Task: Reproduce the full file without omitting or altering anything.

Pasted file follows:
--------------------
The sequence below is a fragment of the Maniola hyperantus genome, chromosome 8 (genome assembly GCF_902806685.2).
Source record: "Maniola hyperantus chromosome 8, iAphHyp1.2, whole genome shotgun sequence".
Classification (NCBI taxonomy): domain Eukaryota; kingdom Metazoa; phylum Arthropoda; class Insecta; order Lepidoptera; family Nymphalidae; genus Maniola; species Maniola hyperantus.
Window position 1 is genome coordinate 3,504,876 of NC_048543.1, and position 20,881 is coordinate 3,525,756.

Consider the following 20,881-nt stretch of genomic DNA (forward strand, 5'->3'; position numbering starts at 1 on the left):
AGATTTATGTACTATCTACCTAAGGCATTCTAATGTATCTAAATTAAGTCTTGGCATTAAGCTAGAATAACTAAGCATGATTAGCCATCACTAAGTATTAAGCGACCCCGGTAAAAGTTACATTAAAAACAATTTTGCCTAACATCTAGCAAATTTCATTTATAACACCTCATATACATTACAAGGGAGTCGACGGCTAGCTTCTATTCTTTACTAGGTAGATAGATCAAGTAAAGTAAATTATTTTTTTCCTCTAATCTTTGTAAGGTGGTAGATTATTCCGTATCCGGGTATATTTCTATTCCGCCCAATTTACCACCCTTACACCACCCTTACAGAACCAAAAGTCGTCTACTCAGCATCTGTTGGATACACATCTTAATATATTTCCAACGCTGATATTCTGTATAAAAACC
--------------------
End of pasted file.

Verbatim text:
The sequence below is a fragment of the Maniola hyperantus genome, chromosome 8 (genome assembly GCF_902806685.2).
Source record: "Maniola hyperantus chromosome 8, iAphHyp1.2, whole genome shotgun sequence".
Classification (NCBI taxonomy): domain Eukaryota; kingdom Metazoa; phylum Arthropoda; class Insecta; order Lepidoptera; family Nymphalidae; genus Maniola; species Maniola hyperantus.
Window position 1 is genome coordinate 3,504,876 of NC_048543.1, and position 20,881 is coordinate 3,525,756.

Consider the following 20,881-nt stretch of genomic DNA (forward strand, 5'->3'; position numbering starts at 1 on the left):
AGATTTATGTACTATCTACCTAAGGCATTCTAATGTATCTAAATTAAGTCTTGGCATTAAGCTAGAATAACTAAGCATGATTAGCCATCACTAAGTATTAAGCGACCCCGGTAAAAGTTACATTAAAAACAATTTTGCCTAACATCTAGCAAATTTCATTTATAACACCTCATATACATTACAAGGGAGTCGACGGCTAGCTTCTATTCTTTACTAGGTAGATAGATCAAGTAAAGTAAATTATTTTTTTCCTCTAATCTTTGTAAGGTGGTAGATTATTCCGTATCCGGGTATATTTCTATTCCGCCCAATTTACCACCCTTACACCACCCTTACAGAACCAAAAGTCGTCTACTCAGCATCTGTTGGATACACATCTTAATATATTTCCAACGCTGATATTCTGTATAAAAACC